left, Milam County Jail and Courthouse
in a Pecan Shell
Nashville, Texas on the banks of
the Brazos, had served as the seat of Milam
County since the time Texas was declared a Republic. In April
of 1846 the Texas Legislature authorized a commission to find a more
permanent site for the county seat. These men bought sixty acres on
the Little River that year and named the new town in honor of Ewen
Cameron's first courthouse was finished that same year and county
records were transferred from Nashville.
Alone on the prairie and fifty miles from the nearest railroad depot,
early residents had an opportunity to become well acquainted with
Attempts were made to navigate the Little River in the late 1840s
and early 1850s. In 1850 one of these attempts proved successful when
Capt. Basil M. Hatfield managed to bring his steamboat up the Little
River to about 2½ east of town. Cameronians rejoiced and a two-day
celebration was held. Sadly, it was learned that only after heavy
rains could a boat get through. Regular service was out of the question.
Cameron had other problems in the 1870s. When the International-Great
Northern Railroad came to Rockdale,
people started suggesting Rockdale
as perhaps the best location for a county seat. Elections were held
in 1874 and 1880, and Cameron scraped by on both occasions.
Finally in 1881 the Gulf, Colorado and Santa Fe Railway arrived and
Cameron felt secure. Ten years later the San Antonio and Aransas Pass
came through. In 19th Century Texas there were two blessings. One
would be having a hometown boy become Governor - and the other was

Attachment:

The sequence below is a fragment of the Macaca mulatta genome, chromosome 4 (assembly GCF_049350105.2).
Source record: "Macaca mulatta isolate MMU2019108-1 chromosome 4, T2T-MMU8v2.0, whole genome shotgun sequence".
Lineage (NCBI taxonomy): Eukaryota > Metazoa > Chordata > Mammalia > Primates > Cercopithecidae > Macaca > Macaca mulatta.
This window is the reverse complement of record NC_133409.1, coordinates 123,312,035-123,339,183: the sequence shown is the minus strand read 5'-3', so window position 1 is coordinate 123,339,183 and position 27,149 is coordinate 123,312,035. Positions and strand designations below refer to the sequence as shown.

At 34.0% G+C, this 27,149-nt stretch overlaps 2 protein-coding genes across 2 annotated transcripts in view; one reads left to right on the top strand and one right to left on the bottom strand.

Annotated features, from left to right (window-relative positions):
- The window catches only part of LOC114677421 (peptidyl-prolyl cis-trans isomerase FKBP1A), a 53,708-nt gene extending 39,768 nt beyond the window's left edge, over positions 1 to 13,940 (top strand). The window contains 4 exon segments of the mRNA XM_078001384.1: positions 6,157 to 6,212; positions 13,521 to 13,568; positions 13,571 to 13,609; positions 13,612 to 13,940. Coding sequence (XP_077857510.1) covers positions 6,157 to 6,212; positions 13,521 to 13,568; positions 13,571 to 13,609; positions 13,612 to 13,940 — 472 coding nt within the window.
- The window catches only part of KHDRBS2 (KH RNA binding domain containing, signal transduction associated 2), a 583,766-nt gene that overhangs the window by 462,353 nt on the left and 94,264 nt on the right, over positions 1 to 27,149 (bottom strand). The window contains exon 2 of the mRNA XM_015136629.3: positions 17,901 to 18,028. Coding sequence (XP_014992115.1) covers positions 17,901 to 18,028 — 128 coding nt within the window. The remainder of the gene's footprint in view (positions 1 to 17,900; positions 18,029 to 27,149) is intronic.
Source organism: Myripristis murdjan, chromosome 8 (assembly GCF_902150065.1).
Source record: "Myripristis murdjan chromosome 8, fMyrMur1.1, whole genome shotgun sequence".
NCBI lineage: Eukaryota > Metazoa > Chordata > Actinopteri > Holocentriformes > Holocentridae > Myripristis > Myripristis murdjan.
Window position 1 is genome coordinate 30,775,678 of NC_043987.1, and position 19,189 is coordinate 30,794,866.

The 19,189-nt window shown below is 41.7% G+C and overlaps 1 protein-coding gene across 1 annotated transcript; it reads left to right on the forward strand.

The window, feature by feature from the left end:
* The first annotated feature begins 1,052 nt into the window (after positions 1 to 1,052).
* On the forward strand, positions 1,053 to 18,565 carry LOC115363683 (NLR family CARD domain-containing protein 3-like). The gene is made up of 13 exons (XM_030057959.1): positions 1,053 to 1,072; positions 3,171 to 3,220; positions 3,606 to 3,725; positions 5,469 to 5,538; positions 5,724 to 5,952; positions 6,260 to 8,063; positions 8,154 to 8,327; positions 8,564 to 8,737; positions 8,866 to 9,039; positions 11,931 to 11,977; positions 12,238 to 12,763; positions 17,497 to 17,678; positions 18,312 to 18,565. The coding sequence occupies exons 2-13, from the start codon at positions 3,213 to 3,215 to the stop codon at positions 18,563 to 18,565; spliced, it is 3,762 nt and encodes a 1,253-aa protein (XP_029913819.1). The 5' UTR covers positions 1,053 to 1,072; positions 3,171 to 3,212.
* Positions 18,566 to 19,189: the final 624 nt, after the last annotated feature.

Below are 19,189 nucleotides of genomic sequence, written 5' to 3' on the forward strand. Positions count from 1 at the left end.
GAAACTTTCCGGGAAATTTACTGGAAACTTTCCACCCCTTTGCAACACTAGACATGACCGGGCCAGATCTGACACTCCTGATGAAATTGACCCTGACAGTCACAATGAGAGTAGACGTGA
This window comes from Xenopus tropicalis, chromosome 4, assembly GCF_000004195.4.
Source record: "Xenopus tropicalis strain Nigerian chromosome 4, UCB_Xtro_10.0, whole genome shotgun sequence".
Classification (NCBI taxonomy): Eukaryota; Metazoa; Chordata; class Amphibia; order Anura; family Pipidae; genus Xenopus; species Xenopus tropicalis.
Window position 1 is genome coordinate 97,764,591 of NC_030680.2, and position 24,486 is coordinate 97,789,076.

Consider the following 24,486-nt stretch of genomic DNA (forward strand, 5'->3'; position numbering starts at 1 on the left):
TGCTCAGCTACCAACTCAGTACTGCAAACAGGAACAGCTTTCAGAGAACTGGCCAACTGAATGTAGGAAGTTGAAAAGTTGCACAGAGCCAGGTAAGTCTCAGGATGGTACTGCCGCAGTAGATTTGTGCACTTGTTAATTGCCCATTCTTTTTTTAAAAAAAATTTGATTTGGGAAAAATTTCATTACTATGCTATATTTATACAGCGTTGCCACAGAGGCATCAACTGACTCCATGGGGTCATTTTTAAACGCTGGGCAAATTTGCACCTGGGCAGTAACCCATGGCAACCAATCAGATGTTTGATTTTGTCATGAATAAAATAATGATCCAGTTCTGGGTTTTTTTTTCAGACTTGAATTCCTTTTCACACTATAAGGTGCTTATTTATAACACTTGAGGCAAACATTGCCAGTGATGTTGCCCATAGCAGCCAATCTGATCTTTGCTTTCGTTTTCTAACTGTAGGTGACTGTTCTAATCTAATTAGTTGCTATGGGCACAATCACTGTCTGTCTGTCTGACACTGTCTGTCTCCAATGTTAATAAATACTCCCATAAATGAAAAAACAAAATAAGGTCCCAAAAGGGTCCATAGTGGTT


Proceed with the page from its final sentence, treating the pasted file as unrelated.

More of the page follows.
to get a second railroad.
Before the railroads,
Cameron only had 500 citizens. After the railroads
arrived it was suddenly up to 800 and by 1892 the population had reached
Milam, for whom the county was named, is one of Texas' legendary
heroes, losing his life in San Antonio early in Texas' battle for
- Lou Ann Herda
was the town's 19th Century economic engine, the 20th Century brought
more diversified industries. Williamson County had discovered oil
in 1915 so Milam County
began their own exploration. It paid off in 1921 with "the Minerva-Rockdale
The building of
the Alcoa aluminum plant in the 1950s revitalized the local economy,
but recent environmental concerns have dampened enthusiasm.
Cameron lost its rail connection to Giddings
in 1959 when the Texas and New Orleans railroad pulled out of Milam
County and the Southern Pacific (in 1977) abandoned the rails
connecting Cameron with Rosebud.
The 1890 courthouse has been restored in recent years and the entire
top (which had been removed as a hazard) has been replaced with
an accurate (but lightweight) replacement.
The former jail is now in use as the Milam County Historical Museum.
Just east of town across the Little River is the Pioneer Cemetery
- where earlier residents are interred. The city cemetery is now
close to downtown, a stone's throw from the courthouse and jail.
Besides a collection
of murals on downtown walls, there are also a few advertising artifacts.
These Coca-Cola signs were
painted over a five-county area by "Eddie and Monk" - when Cameron
had its own Coca-Cola bottling works.
Ghost sign just east of the square.
TE Photo, 2004
More Ghost Signs
bins east of town
TE Photo, 2003
in its purpose to preserve historic, endangered and vanishing Texas,
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photos, please contact